I have had an Amiga since I was a kid, in one way or another. The feeling you get while playing an Amiga is the feeling of effort. The aging, yellowing chunk of plastic in front of you is why we as people have a computer at home, work or anywhere today. It’s innovative yet modern still to this day. Its keyboard arrangement still haunts the ones we take for granted in every day life. The Amiga OS, ‘workbench’ is what you are sitting in front of now, Windows. Yet it’s rarely mentioned or marked down in history that this Amiga started a new revolution in home computing history. In fact, it’s remembered for much more. Apart from its infamous decline into the abyss, it’s remembered for games, games and games. So that’s what I am going to talk about.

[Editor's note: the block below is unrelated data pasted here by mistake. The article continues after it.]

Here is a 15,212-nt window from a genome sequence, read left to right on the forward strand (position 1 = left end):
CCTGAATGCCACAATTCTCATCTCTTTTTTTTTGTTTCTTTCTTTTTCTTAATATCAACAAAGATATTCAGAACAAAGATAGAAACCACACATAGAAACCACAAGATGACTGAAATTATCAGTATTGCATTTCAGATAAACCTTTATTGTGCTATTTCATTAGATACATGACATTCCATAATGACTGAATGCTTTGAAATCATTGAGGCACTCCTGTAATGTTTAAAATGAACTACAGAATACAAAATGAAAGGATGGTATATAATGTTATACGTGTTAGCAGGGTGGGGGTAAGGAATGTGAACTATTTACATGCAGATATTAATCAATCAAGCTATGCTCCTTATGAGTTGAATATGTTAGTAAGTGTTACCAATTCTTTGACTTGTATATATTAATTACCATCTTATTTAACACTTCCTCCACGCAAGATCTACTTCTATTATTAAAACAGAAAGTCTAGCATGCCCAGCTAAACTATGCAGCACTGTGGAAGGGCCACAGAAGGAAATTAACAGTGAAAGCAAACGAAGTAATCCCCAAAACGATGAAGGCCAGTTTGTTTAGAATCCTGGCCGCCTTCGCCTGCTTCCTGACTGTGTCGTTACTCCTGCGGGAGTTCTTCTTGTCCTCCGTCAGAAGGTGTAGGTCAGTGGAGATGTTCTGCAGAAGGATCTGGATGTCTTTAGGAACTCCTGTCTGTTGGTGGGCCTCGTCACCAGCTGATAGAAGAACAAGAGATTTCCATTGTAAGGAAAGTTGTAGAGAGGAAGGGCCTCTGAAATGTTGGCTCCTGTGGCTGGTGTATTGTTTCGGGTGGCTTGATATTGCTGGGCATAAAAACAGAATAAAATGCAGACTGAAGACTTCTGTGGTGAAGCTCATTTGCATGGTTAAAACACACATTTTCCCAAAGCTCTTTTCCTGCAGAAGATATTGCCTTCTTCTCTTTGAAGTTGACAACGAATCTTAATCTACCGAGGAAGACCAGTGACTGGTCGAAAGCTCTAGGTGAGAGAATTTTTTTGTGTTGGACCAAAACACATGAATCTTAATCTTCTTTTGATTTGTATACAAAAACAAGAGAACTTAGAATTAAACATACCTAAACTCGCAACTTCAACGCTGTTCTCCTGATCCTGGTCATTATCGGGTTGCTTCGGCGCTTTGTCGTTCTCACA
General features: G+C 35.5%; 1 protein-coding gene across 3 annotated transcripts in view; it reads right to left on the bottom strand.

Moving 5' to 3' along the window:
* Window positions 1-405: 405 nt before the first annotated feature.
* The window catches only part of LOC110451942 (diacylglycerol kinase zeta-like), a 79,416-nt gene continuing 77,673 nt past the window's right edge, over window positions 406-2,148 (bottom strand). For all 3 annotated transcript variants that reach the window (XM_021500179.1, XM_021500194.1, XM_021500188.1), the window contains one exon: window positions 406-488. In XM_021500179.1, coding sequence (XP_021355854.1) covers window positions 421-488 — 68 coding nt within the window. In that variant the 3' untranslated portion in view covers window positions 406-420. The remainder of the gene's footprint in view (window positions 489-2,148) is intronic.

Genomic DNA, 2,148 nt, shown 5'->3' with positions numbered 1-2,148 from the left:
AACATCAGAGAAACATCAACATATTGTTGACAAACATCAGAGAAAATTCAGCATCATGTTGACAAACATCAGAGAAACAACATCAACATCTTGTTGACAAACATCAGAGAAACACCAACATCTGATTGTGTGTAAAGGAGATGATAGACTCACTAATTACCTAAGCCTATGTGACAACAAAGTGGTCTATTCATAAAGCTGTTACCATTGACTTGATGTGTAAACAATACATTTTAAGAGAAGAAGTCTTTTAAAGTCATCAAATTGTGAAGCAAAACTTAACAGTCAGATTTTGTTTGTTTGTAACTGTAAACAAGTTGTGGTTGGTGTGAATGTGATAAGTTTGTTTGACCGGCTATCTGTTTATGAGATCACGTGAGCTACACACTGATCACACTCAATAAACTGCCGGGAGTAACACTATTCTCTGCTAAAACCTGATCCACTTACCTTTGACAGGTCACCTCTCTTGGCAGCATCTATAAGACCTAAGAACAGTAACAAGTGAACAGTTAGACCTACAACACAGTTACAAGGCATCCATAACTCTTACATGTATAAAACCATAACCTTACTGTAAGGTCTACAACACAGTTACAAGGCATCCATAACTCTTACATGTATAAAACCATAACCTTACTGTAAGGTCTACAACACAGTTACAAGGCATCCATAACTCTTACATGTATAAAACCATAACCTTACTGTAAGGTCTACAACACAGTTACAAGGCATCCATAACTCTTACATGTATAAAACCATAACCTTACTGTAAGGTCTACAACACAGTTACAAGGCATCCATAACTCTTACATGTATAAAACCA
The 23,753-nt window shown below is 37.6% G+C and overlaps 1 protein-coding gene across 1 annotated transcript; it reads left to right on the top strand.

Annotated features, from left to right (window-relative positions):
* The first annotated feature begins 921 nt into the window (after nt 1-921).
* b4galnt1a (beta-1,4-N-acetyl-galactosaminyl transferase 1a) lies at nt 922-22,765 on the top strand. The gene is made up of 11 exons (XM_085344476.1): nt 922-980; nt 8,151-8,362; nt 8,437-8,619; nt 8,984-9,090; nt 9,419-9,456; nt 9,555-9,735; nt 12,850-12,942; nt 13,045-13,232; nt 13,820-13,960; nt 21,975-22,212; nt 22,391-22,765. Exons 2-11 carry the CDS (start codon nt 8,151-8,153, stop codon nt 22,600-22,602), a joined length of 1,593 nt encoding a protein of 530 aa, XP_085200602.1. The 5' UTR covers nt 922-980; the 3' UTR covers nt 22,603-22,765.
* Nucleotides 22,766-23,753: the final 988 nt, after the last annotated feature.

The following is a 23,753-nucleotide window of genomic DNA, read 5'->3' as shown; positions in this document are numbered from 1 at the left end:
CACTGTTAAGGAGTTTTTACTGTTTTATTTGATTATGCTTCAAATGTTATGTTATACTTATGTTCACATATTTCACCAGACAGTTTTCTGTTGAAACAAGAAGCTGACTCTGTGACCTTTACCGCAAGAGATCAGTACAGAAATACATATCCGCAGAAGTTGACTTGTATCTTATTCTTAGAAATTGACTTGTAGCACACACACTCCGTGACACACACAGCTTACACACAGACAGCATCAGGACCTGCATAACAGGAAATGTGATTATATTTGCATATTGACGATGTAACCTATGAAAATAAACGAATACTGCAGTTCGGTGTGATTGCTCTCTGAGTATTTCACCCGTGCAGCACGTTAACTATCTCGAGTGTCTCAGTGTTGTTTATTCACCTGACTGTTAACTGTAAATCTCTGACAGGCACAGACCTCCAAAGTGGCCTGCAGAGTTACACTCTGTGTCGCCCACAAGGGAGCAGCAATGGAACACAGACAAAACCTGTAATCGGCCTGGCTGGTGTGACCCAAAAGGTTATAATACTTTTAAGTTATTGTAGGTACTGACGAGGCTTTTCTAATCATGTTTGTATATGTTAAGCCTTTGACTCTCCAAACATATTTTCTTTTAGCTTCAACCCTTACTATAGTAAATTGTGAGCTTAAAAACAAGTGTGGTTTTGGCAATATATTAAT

The history of Amiga gaming starts with Cinemawares Defender of the Crown. Nowadays, it’s not hard to imagine what a next gen game would or could look like. Graphical elements of a new era in gaming are the most important, but combining it with gameplay is as equal. Defender of the Crown is no exception. First released on the doomed Amiga 1000, it went unnoticed to the general populous. But, when it hit the shelves for the Amiga 500, it’s not hard to see why games consoles of that era such as the NES were made to look ‘primitive’ in comparison. Set in the medieval ages of jousting and over-taxing churches in England, the game gave the player control of what he wanted to do. For example, the player must build armies to conquer other opponent’s castles and land. It’s a strategy game that also turns it’s attention to smaller mini games where bys rescuing a fair maiden. Robin Hood also pop’s up to help from time to time. But it’s the graphics that stands out with this game. A full 16bit powerhouse of colours makes Defender Of The Crown the first modern animated video game. It was later ported to the NES in 1987, but failed to capture the atmosphere of the mighty Amiga 500.